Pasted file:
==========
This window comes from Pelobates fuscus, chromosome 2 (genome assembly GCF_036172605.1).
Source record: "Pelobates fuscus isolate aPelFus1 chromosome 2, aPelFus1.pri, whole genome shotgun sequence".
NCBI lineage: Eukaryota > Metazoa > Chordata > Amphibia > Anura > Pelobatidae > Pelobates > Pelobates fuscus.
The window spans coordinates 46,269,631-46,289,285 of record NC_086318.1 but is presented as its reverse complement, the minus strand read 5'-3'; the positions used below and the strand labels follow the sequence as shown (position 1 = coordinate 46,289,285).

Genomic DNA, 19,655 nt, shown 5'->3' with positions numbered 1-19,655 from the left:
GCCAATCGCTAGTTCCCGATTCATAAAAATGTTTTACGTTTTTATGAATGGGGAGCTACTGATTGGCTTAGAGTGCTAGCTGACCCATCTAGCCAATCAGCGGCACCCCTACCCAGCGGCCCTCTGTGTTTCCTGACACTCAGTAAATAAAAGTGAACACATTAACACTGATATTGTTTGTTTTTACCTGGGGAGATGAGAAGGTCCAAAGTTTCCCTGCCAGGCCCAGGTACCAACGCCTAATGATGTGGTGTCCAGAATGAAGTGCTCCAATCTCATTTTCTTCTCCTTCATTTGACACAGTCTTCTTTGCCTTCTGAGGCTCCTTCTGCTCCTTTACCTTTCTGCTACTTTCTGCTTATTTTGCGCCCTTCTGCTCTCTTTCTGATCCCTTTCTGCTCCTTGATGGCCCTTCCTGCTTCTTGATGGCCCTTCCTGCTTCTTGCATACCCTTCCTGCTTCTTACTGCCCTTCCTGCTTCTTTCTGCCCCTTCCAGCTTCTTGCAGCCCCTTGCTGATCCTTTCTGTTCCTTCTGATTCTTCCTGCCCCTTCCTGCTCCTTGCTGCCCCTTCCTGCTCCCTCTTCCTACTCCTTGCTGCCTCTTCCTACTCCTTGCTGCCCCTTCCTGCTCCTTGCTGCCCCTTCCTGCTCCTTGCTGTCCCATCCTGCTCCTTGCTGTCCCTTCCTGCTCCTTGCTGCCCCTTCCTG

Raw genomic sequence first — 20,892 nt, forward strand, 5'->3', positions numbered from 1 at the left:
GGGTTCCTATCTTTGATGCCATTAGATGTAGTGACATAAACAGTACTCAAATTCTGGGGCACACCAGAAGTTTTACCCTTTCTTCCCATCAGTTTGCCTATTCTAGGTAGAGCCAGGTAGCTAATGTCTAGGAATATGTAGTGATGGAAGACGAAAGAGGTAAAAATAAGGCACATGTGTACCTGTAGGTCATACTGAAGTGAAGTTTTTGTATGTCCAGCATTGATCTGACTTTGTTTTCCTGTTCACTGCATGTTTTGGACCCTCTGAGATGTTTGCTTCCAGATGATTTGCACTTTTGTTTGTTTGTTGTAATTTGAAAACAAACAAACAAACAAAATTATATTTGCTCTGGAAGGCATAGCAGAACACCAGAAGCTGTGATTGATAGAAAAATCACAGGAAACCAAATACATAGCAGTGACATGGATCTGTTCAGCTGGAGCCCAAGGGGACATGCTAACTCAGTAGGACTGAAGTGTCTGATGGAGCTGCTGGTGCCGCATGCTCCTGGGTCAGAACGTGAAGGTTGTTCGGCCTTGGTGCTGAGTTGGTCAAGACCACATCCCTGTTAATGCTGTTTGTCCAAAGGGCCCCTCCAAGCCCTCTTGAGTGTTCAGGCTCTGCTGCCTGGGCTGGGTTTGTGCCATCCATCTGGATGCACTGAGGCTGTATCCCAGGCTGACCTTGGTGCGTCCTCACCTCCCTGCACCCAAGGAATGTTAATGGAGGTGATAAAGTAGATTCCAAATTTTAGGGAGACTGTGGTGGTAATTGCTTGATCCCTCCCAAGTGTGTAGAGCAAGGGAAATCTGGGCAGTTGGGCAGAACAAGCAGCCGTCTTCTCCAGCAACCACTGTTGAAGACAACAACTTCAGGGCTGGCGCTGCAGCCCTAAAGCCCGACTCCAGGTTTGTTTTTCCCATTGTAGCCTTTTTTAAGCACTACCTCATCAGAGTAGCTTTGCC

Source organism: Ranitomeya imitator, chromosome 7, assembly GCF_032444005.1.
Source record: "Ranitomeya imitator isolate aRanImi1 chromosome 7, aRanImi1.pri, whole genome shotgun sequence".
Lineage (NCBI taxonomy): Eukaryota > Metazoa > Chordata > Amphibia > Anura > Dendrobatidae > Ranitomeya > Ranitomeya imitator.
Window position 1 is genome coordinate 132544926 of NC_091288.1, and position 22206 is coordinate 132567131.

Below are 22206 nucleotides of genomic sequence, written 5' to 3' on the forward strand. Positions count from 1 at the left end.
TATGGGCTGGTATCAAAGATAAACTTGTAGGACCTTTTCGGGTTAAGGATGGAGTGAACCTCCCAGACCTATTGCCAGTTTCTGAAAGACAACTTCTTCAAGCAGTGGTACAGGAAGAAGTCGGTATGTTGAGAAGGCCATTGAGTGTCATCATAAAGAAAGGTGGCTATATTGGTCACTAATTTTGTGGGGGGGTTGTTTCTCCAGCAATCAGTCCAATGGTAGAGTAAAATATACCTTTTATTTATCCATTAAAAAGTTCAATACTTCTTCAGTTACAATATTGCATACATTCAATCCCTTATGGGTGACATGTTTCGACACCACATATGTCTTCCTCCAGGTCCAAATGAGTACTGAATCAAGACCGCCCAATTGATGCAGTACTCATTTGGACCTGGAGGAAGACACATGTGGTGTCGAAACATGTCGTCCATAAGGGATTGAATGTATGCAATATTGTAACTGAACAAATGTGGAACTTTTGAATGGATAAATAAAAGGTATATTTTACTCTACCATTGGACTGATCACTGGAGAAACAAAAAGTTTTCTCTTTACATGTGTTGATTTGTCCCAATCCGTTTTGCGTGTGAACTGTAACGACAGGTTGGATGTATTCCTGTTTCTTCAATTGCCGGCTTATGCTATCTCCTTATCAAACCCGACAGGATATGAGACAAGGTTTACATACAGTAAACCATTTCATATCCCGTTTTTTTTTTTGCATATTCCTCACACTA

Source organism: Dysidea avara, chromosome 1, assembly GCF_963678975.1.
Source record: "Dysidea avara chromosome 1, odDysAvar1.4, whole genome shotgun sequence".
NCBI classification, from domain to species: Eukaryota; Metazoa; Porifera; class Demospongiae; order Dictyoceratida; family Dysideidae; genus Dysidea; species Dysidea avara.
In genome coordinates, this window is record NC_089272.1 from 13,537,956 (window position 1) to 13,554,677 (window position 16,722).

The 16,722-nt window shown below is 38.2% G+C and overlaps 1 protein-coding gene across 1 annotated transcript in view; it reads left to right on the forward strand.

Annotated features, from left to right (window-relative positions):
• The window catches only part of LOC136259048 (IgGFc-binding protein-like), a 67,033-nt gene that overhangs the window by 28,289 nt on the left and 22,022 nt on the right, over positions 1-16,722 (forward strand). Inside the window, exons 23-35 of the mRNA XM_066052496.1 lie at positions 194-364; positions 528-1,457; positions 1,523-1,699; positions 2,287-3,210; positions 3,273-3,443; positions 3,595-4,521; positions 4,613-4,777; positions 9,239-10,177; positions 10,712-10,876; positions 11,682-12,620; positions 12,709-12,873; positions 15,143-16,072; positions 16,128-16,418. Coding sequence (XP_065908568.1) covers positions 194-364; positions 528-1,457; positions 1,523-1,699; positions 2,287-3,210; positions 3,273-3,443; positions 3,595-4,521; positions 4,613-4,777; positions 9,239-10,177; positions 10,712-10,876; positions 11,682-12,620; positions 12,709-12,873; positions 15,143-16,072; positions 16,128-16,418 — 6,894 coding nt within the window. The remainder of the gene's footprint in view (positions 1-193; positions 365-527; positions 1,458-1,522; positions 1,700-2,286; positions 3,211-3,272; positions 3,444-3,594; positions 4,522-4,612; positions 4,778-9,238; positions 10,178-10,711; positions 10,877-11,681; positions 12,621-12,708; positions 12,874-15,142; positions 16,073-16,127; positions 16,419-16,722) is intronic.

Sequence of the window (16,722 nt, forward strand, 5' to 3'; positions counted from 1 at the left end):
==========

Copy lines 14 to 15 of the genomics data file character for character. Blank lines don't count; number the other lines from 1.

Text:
TATGGGCTGGTATCAAAGATAAACTTGTAGGACCTTTTCGGGTTAAGGATGGAGTGAACCTCCCAGACCTATTGCCAGTTTCTGAAAGACAACTTCTTCAAGCAGTGGTACAGGAAGAAGTCGGTATGTTGAGAAGGCCATTGAGTGTCATCATAAAGAAAGGTGGCTATATTGGTCACTAATTTTGTGGGGGGGTTGTTTCTCCAGCAATCAGTCCAATGGTAGAGTAAAATATACCTTTTATTTATCCATTAAAAAGTTCAATACTTCTTCAGTTACAATATTGCATACATTCAATCCCTTATGGGTGACATGTTTCGACACCACATATGTCTTCCTCCAGGTCCAAATGAGTACTGAATCAAGACCGCCCAATTGATGCAGTACTCATTTGGACCTGGAGGAAGACACATGTGGTGTCGAAACATGTCGTCCATAAGGGATTGAATGTATGCAATATTGTAACTGAACAAATGTGGAACTTTTGAATGGATAAATAAAAGGTATATTTTACTCTACCATTGGACTGATCACTGGAGAAACAAAAAGTTTTCTCTTTACATGTGTTGATTTGTCCCAATCCGTTTTGCGTGTGAACTGTAACGACAGGTTGGATGTATTCCTGTTTCTTCAATTGCCGGCTTATGCTATCTCCTTATCAAACCCGACAGGATATGAGACAAGGTTTACATACAGTAAACCATTTCATATCCCGTTTTTTTTTTTGCATATTCCTCACACTA

Source organism: Dysidea avara, chromosome 1, assembly GCF_963678975.1.